Figure 3. (a) The PL (λex = 455 nm) and PLE (λem = 570 nm) spectra of YMASG:0.05Ce3+. (b) The PL (λex = 455 nm) spectra of YMASG:xCe3+ (x = 0.01, 0.03, 0.04, 0.05, and 0.09). (c) The crystal field splitting and the energy level diagram of Ce3+ ion in YMASG during the substitution of Y3+/Mg2+ ions.
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Figure 4. The XRD patterns of YMASG:0.05Ce3+ and 8 wt % YMASG:0.05Ce3+ PiG composite.
Figure 4. The XRD patterns of YMASG:0.05Ce3+ and 8 wt % YMASG:0.05Ce3+ PiG composite.
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Figure 5. (a) The SEM image of the as-prepared PiG sample. (be) The EDS mapping images of the as-prepared PiG sample.
Figure 5. (a) The SEM image of the as-prepared PiG sample. (be) The EDS mapping images of the as-prepared PiG sample.
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Figure 6. (a) The PL spectra of YMASG:0.05Ce3+ and YMASG:0.05Ce3+ PiG composite under 455 nm light excitation. (b) Decay curves of YMASG:0.05Ce3+ and YMASG:0.05Ce3+ PiG composite.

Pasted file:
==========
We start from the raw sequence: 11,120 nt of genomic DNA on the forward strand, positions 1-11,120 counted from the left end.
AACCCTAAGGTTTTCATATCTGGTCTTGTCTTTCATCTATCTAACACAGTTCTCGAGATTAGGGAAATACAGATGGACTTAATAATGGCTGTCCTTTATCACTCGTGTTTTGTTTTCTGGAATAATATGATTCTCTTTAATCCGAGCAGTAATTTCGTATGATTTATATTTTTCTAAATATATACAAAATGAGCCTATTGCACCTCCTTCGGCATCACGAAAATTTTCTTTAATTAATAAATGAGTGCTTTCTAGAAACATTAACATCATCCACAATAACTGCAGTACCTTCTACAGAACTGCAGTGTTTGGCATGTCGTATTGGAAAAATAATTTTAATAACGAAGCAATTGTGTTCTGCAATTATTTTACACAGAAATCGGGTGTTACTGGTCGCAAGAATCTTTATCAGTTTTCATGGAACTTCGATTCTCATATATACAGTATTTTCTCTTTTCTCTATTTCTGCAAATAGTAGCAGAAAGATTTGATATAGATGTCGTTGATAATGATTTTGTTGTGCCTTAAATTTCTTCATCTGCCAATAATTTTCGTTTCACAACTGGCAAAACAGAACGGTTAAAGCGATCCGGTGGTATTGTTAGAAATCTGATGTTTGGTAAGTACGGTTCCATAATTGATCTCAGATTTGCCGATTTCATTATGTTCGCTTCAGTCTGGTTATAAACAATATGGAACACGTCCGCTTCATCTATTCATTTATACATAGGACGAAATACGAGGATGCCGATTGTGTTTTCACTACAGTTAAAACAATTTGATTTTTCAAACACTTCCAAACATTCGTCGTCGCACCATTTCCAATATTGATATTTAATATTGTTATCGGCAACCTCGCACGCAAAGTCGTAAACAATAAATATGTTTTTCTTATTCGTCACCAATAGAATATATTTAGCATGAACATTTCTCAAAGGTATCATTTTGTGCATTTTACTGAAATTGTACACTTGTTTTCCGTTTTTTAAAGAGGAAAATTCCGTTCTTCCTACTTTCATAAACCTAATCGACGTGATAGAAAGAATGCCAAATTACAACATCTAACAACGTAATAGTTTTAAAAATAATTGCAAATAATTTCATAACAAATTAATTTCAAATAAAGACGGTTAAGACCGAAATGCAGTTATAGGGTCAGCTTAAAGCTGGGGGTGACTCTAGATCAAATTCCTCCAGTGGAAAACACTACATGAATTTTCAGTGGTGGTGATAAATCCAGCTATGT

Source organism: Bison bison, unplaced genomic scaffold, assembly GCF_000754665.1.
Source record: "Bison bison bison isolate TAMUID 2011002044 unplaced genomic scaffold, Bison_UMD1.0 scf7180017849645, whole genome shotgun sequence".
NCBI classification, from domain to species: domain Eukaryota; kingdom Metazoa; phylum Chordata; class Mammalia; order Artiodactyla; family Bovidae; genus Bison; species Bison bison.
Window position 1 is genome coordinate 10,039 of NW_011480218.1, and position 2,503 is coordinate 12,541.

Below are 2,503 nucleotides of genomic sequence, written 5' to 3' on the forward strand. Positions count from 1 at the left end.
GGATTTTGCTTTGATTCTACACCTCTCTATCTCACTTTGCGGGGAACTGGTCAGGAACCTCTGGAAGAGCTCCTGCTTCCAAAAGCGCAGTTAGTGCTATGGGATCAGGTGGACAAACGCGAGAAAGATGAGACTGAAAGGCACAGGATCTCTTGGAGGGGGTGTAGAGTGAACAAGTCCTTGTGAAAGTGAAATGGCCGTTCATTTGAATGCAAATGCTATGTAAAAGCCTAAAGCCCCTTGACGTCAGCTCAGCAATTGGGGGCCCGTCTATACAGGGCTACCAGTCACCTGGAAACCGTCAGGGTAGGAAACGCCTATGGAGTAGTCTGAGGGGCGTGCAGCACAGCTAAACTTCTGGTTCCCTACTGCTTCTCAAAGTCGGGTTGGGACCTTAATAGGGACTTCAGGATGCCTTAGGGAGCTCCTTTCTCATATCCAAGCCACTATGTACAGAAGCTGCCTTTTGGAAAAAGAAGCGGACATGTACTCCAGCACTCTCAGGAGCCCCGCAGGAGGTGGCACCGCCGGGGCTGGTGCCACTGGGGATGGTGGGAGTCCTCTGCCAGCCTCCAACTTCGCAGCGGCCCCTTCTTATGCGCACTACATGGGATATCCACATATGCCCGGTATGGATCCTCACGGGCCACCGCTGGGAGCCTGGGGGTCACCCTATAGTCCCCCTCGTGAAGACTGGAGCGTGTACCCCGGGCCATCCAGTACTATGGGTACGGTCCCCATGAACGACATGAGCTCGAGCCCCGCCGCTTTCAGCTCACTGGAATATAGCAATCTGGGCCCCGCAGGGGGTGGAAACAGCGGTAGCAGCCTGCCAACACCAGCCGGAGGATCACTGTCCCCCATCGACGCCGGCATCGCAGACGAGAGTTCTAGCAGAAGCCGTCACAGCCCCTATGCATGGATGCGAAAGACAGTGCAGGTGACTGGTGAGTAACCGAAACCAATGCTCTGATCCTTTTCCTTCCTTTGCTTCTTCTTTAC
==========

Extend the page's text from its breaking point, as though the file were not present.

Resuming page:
Figure 6. (a) The PL spectra of YMASG:0.05Ce3+ and YMASG:0.05Ce3+ PiG composite under 455 nm light excitation. (b) Decay curves of YMASG:0.05Ce3+ and YMASG:0.05Ce3+ PiG composite.
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Figure 7. (a) Temperature-dependent PL (λex = 455 nm) spectra of the as-prepared PiG sample. (b) Infrared thermal imaging picture of the as-prepared PiG sample.
Figure 7. (a) Temperature-dependent PL (λex = 455 nm) spectra of the as-prepared PiG sample. (b) Infrared thermal imaging picture of the as-prepared PiG sample.
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Figure 8. (a) The EL spectrum of the PiG-based white LED at an operating current of 350 mA. (b) The CIE chromaticity diagram and a digital photograph of the PiG-based LED in operation.
Figure 8. (a) The EL spectrum of the PiG-based white LED at an operating current of 350 mA. (b) The CIE chromaticity diagram and a digital photograph of the PiG-based LED in operation.
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Table 1. Refined crystallographic data and reliability factors for Y1.95Mg2Al2Si2O12:0.05Ce3+.
Table 1. Refined crystallographic data and reliability factors for Y1.95Mg2Al2Si2O12:0.05Ce3+.
FormulaY1.95Mg2Al2Si2O12:0.05Ce3+
Crystal Systemcubic
Space GroupIa-3d
a = b = c/Å11.94
Volume/Å31702.1
Rp (%)10.03
Rwp (%)7.62